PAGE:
Say, Is this the U.S.A.. Text by Erskine Caldwell. Photographs by Margaret Bourke-White. Deull, Sloan, and Pearce, New York, 1941. 182 pp. First edition. Small folio. Clothbound with photo-illustrated boards. Photo--illustrated dust jacket. Numerous half-tone reproductions.
Near Fine+ in Near Fine-/Very Good+ dust jacket; tiny split to joint (1/4"/.5 cm); light wear at extremities; jacket with wear and chipping to upper edge; closed tears along top and bottom of spine area (1"/2.5 cm)
"This book is the third collaboration between husband and wife team Margaret Bourke-White and Erskine Caldwell whose 1937 book You Have Seen Their Faces was a passionate indictment of the economic and social conditions prevailing in the Southern States. Say, Is This The USA? was published in 1941 and is a partial survey of a country on the brink of war that is narrated through both textual and visual ‘snapshots’ with very little depth, that serves to promote the message that the US has emerged from the hard times of the 30s and is now united in defence of American values and freedoms...Although the book does allude to economic and social problems, the overall tone of both the text and images are upbeat and positive, unlike much of 1930s American documentary photography...The only potential disruption to this overarching theme is when the book looks at racial difference and segregation in the Southern States, but here the images and text are negated by the deluge of patriotism that pervades the book. Instead of a passionate cry for a transformation of the social and economic system that kept so many locked into slavery in all but name, the narrative calls for a greater coming together and mutual understanding on the past of both white and black that they are part of a single American nation. Yet racial difference and stereotypes are reinforced through Bourk-White’s photographs which in contrast to the well-dressed, middle-class white people that make up much of the imagery, the 5 images of depicting black people are of a different order. Two of these images show black education in relatively poor but not destitute surroundings and another is of a young black boy who glared back at the viewer. The last two are of adult black men in jail, one of which shows a smug looking warden turning the key of a cell as a black man grasps the bars. The message is clear; the young black boy who stares at the camera is destined to join them in jail when he grows up. There is an implied acceptance of this state of affairs in the way this is presented....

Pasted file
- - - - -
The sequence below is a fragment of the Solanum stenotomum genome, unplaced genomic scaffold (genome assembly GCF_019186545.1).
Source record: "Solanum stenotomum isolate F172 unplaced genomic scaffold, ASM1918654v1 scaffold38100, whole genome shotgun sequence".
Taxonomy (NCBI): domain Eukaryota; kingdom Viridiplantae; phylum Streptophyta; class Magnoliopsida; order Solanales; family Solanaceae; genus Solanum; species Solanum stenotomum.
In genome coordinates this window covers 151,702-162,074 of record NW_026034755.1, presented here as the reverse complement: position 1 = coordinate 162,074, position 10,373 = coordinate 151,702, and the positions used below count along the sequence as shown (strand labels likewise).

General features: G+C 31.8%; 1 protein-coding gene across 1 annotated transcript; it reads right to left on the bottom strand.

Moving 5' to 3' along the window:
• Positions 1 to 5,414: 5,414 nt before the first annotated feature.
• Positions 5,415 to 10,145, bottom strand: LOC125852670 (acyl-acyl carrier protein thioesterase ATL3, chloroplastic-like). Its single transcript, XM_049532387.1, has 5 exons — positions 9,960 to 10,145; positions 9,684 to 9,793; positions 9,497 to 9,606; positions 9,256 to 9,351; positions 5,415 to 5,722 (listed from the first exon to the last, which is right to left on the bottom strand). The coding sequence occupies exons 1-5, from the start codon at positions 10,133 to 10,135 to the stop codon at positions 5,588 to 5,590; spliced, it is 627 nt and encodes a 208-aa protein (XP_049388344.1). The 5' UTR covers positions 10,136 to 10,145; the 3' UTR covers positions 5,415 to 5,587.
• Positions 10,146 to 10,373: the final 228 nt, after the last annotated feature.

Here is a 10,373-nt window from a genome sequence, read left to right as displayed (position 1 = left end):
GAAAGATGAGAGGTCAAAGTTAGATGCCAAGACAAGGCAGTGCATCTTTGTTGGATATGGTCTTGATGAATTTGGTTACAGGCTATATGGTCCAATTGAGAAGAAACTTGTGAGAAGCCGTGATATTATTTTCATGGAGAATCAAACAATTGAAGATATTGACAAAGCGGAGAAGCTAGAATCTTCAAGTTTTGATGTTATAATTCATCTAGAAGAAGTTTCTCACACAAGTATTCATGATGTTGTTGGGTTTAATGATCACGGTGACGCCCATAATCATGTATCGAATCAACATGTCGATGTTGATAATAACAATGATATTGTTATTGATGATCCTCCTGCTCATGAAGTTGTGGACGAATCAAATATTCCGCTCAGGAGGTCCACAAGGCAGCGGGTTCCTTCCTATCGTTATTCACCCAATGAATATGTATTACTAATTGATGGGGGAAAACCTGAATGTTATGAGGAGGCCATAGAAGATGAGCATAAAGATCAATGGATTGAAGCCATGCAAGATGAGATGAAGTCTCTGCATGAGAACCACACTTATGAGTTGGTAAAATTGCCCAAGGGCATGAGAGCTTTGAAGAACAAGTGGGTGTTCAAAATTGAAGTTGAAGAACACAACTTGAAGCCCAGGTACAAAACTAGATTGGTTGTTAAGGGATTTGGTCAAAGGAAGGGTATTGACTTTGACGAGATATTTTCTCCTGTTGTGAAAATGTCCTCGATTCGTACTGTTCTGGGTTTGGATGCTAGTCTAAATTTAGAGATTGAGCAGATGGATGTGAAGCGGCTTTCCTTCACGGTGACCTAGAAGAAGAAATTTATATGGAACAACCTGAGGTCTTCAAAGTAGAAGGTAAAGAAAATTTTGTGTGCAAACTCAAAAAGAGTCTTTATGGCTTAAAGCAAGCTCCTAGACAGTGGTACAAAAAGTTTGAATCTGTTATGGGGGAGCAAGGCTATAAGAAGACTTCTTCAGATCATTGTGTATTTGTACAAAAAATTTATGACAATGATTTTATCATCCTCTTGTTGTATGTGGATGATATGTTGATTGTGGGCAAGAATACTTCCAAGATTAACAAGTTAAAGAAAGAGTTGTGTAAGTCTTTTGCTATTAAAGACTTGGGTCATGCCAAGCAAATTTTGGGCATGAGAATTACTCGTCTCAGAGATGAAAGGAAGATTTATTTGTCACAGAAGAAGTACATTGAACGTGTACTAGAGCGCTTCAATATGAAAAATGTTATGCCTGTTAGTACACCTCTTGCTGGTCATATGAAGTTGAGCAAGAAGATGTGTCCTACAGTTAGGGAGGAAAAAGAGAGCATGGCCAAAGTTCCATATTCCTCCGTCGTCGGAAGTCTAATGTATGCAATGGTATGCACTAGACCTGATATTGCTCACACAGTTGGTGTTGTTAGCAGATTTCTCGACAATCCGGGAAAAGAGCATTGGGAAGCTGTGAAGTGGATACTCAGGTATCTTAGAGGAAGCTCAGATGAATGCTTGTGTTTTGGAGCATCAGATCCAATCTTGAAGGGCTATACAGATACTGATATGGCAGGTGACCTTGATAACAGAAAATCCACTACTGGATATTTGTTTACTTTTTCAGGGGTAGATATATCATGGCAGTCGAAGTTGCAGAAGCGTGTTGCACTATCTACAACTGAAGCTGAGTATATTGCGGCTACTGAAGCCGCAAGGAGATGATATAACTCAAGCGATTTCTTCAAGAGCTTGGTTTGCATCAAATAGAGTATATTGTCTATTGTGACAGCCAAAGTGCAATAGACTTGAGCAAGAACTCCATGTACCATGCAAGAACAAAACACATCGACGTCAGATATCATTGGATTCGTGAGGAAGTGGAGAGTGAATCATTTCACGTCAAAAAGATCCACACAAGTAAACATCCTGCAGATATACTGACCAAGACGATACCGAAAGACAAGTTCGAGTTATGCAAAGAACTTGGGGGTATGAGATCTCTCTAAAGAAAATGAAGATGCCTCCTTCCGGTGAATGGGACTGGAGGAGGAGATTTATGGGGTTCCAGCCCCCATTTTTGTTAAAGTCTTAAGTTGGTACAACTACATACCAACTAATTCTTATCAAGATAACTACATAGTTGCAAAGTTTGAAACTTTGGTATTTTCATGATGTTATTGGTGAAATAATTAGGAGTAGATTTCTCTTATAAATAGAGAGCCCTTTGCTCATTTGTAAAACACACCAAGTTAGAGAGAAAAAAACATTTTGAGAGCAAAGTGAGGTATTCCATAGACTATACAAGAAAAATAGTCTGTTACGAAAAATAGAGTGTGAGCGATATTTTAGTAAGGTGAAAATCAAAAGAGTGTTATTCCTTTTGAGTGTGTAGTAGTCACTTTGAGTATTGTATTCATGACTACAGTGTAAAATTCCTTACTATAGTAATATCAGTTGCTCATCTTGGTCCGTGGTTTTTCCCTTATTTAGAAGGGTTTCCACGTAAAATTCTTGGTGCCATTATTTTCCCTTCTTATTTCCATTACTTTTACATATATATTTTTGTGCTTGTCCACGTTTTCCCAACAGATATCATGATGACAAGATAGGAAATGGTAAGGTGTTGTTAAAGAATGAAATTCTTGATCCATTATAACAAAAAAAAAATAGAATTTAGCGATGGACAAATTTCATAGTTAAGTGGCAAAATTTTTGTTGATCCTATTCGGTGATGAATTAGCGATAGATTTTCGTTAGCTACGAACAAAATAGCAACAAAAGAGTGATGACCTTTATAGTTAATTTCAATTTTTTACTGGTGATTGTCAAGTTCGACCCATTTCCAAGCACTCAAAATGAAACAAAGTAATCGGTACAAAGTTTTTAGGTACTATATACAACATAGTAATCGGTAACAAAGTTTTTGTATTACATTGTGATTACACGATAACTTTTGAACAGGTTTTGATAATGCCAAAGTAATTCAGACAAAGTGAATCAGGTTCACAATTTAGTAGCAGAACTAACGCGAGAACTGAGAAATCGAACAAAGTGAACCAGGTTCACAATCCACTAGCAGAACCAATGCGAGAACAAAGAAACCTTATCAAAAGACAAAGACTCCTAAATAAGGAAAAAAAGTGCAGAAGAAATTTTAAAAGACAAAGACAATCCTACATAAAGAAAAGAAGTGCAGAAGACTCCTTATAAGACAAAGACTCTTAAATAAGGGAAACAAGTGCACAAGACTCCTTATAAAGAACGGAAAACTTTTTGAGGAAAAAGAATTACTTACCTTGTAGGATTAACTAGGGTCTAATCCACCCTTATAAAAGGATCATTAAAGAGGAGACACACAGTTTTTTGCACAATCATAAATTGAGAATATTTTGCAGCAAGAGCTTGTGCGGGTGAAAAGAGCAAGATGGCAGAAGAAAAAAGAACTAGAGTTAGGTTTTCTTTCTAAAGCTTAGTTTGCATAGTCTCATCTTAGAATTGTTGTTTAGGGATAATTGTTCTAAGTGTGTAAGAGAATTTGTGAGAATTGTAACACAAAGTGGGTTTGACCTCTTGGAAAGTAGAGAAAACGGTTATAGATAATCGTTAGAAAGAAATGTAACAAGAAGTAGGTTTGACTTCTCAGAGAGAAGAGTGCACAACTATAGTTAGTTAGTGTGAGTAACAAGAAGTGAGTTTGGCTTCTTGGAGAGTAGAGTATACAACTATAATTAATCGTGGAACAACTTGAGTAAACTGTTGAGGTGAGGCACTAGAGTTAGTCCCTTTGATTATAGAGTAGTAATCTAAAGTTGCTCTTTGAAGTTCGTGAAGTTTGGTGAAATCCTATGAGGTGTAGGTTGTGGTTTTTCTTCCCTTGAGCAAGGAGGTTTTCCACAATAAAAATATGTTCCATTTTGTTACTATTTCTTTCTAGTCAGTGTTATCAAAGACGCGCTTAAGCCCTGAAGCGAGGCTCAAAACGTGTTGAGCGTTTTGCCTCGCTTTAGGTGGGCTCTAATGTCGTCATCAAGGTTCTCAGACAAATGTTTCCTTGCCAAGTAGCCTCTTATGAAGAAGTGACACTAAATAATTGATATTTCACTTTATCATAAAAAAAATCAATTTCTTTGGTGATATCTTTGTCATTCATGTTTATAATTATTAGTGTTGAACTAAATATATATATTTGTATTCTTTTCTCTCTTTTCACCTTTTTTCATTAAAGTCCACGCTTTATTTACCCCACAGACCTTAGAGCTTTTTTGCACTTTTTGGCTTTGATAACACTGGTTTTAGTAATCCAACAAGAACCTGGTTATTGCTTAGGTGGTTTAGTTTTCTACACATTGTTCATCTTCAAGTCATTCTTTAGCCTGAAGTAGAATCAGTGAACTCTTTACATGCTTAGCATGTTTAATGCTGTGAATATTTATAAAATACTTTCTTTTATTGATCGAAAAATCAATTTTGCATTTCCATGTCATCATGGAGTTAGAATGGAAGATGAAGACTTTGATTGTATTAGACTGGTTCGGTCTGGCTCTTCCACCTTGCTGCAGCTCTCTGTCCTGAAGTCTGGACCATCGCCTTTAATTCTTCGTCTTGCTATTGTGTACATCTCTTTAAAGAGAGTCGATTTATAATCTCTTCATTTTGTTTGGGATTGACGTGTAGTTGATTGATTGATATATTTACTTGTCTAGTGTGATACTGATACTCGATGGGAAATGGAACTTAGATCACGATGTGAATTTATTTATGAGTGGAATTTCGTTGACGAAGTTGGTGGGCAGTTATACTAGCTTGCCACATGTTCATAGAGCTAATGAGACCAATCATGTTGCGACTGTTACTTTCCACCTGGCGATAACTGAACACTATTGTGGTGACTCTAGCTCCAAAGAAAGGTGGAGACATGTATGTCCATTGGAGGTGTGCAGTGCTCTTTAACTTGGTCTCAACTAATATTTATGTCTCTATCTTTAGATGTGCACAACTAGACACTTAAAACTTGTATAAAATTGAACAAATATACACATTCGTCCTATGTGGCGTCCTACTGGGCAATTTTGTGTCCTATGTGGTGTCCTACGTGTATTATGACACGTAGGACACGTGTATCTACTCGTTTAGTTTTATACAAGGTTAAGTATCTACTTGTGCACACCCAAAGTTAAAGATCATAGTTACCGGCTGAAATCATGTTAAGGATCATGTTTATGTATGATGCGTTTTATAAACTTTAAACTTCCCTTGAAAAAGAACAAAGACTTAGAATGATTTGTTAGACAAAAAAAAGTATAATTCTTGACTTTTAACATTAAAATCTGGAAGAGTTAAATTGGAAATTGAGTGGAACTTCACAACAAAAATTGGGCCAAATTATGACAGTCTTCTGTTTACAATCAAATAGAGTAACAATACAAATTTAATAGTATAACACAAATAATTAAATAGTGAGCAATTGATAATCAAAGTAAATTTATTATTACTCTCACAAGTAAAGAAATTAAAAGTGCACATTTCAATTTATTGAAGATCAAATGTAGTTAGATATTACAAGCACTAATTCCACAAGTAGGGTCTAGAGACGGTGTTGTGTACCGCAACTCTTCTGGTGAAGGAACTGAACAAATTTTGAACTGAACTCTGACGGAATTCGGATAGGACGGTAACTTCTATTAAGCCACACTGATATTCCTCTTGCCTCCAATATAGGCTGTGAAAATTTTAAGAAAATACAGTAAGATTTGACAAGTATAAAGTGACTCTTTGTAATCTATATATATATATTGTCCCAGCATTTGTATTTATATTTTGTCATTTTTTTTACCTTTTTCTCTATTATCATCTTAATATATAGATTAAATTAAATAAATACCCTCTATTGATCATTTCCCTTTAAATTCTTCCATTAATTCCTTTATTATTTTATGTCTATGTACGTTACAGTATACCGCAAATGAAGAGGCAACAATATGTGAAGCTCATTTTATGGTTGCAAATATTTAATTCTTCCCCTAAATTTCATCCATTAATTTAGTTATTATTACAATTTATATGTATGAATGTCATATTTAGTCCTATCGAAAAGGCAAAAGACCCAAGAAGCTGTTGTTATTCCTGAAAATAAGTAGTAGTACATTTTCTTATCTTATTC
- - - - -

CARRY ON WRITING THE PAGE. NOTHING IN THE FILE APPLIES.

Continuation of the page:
The final picture is of the Statue of Liberty, shot from below, standing guard against the foreign menace that threatened the core democratic Enlightenment values that America believes itself to uniquely embody. Bourke-White and Caldwell’s patriotic rhetoric captured the zeitgeist of the time, preparing a bruised democracy for inevitable participation in a war that would ultimately lead to American political and cultural dominance that persists to this day."--from the fantastic blog, propaganda photos: books, politics and photography
Herman Clarence Nixon: Forty Acres And A Steel Mule. Photographs by Farm Security Administration Photographers (Evans, Mydans, Lange, Rothstein, others). University of North Carolina Press, Chapel Hill, NC, 1938. 98 pp. Quarto. First edition. Full linen in photo-illustrated dust jacket. Black-and-white reproductions.
Fine- in Very Good dust jacket; typical tanning to boards; tiny bit of fraying crown and base of spine; price in pencil ffep; jacket complete but with small chips and tears at extremities; slight loss (1/2") crown of spine and 1" rear panel.
An important study of the South during the Depression that is in the tradition of Dorthea Lange and Paul Taylor's An American Exodus, Land of the Free by Archibald Mac Leish (also with a selection of FSA photos), and Margaret Bourke-White's You Have Seen Their Faces.
"Published in 1938 in Chapel Hill by the University of North Carolina Press, Herman Clarence Nixon’s Forty Acres and Steel Mules uses a large number of photographs from the Farm Security Administration. The preface declares Nixon’s attempt at "a fresh and integrated interpretation of the rural south" (v). It gestures at Nixon’s previous writing, including "Whither Southern Economy?" in I’ll Take My Stand by Twelve Southerners (Harper & Brothers, 1930), and "The New South and the Old Crop" in Essays in Honor of William E. Dodd (University of Chicago Press, 1935). Nixon describes it as having both "kinship and discrepancy" with his previous writings. His claim to authority is personal:
My ideas or observations must speak for themselves. I offer them for whatever merit they may have, relying on the country woman’s dictum, 'What I am, I am, and nobody can’t make me no ammer.'" (v)
--Jeff Ward, This Public Address